further away from the technology-forcing, life-saving regulatory agency it
is supposed to be, to an industry consulting firm.

The result has been tens of thousands of American fatalities and serious
injuries that could have been prevented had you and President Clinton
simply urged NHTSA to follow its statutory obligations, lately under
Congressionally mandated deadlines, with readily feasible, practical
safety technologies.

Instead, you stacked the deck with your Chief of Staff, Andrew Card,
former president and CEO of the American Automobile Manufacturers
Association (AAMA). The rest, as they say, "is commentary".

NHTSA is now set to replace an obsolete motor vehicle roof crush
resistance standard that became effective in 1973. You can continue to
condemn thousands of Americans to preventable deaths by permitting NHTSA
to issue a new, deficient standard, or you can take command and smoke out
the corporate lobbyists from Detroit and allow NHTSA to issue FMVSS
216.Roof Crush Resistance at a strength-to-weight (SWR) ratio of at least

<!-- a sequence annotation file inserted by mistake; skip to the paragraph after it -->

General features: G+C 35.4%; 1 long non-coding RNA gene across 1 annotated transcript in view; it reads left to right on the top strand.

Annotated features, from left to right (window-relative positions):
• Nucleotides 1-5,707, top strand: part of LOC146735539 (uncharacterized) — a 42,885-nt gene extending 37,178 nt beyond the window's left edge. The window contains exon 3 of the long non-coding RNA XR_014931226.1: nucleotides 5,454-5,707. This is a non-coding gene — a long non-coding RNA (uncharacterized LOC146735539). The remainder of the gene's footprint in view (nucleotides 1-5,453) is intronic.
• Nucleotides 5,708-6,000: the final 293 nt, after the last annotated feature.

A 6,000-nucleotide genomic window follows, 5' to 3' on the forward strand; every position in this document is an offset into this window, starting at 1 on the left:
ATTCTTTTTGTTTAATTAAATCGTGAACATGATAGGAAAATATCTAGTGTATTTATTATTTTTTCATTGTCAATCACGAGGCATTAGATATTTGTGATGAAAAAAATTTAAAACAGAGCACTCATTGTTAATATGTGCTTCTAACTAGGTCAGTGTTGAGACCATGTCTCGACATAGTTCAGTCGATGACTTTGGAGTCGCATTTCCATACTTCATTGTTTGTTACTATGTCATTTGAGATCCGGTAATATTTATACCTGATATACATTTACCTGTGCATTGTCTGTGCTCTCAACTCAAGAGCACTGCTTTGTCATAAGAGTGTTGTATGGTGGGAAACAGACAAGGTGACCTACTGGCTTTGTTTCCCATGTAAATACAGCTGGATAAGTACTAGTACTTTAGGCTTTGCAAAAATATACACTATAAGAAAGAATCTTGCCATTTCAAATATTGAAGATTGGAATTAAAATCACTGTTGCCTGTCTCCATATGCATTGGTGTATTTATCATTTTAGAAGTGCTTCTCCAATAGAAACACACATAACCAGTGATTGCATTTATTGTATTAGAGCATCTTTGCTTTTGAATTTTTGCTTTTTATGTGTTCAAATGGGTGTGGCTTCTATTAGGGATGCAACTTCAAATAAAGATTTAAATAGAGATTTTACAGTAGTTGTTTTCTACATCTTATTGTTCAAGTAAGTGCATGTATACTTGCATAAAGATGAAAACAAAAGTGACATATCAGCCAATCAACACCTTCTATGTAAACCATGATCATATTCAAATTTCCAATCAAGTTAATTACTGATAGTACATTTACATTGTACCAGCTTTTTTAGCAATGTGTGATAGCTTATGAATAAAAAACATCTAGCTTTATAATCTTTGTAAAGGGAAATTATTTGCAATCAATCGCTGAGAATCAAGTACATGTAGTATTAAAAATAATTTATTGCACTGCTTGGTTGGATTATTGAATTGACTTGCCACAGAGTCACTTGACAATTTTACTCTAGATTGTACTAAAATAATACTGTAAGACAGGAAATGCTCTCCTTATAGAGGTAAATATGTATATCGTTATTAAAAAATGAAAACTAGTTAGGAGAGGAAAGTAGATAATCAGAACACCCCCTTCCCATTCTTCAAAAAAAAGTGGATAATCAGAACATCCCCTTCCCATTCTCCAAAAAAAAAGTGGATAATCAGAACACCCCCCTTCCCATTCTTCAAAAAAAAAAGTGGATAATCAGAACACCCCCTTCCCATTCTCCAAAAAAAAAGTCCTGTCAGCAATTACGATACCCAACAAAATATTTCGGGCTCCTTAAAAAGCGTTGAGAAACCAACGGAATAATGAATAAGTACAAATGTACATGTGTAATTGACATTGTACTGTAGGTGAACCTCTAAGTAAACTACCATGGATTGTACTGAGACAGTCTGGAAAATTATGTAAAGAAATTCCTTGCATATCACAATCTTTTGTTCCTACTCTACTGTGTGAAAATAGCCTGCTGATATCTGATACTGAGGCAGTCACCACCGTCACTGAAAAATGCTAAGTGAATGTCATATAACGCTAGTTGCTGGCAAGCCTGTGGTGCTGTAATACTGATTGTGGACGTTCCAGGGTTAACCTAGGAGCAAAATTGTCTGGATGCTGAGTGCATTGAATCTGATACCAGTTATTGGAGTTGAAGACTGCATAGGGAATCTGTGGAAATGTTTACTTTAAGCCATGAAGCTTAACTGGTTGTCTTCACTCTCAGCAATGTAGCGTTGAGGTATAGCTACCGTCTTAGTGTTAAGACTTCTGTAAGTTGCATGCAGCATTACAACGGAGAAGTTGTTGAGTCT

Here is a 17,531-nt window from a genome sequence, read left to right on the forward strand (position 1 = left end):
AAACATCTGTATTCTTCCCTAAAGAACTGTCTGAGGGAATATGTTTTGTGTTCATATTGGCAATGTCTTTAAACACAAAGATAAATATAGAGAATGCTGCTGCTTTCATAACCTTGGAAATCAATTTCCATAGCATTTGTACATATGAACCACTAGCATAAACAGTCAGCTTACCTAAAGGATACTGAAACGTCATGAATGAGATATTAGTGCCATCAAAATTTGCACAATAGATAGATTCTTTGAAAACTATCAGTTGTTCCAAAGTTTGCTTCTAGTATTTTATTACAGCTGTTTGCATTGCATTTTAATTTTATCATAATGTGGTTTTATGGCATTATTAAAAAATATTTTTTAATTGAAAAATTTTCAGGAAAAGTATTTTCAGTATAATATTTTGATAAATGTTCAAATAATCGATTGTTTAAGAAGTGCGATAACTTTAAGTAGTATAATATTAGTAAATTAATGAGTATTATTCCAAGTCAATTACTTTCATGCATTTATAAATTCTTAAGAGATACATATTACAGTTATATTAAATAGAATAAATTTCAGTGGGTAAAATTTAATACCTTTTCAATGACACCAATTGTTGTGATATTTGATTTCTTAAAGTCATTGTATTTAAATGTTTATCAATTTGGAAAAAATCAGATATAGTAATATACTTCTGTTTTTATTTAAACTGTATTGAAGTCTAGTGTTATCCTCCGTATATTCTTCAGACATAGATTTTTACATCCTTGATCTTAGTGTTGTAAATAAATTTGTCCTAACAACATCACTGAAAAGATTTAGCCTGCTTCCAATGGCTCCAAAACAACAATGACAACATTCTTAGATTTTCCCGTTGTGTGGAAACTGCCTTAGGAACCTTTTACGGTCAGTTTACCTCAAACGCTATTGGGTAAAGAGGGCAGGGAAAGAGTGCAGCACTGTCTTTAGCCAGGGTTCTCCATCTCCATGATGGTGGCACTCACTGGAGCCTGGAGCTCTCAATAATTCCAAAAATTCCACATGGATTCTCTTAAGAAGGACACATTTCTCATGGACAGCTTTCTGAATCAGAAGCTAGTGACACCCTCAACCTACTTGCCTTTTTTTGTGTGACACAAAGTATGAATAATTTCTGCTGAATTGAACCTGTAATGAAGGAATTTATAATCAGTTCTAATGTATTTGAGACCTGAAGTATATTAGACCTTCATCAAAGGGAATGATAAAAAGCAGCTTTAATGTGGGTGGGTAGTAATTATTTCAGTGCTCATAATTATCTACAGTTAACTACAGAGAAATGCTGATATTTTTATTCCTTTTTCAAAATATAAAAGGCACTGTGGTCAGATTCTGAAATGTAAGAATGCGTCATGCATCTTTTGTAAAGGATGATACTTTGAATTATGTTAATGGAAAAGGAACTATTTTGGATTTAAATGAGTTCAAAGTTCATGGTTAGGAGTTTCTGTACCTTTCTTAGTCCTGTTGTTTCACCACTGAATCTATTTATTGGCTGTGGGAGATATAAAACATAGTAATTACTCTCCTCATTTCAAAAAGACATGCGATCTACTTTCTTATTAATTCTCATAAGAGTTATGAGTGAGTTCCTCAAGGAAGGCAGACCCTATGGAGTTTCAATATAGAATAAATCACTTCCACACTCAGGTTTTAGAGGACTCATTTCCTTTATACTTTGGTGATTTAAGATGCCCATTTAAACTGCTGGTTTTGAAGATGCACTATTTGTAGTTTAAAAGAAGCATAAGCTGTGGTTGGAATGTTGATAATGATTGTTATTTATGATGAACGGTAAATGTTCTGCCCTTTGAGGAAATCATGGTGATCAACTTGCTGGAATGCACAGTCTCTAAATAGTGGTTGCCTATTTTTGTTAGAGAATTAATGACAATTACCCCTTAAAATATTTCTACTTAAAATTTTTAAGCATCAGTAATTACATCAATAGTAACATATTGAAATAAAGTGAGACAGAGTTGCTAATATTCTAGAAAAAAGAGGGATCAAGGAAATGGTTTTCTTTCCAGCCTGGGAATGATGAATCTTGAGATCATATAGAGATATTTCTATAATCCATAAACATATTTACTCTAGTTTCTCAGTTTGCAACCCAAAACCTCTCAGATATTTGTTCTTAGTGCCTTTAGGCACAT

4 from the present inadequate standard of 1.5.

Eight models from such companies as Volvo, Saab, Toyota, VW and Honda
already meet or exceed the SWR of 4. Note the countries of origin. Note
the absence of U.S. manufacturers. The Dodge Ram pickup truck and the Ford
F-250 pick-up truck have a SWR down at 1.7.

You may wish to brief yourself about the horrible toll on our country's
highways during the past 35 years due to marshmallow structured roofs. The
American fatalities and serious injuries alone total more than the entire
number of soldiers you have driven to Iraq, many of whom were deployed
without adequate body and Humvee armor.

Then there are the quadriplegics and the paraplegics and the thousands of
other human beings left defenseless by an auto safety agency under your
command that has been at a standstill for years instead of functioning as
a law enforcement branch in the Department of Transportation.

You need to see the visuals. You need to see the pictures of the crushed,
the pictures of the vehicles whose roofs displaced the "survival space" of
the drivers and passengers. You need to speak to the families of the
victims who were on the receiving end of such obstinate, criminal
negligence by the auto manufacturers -  executives who will not let their
own engineers put in the simple technical fixes year after year.

Remove the corporatists from your White House schedule for a day and
invite some of these suffering citizens, their families and champions.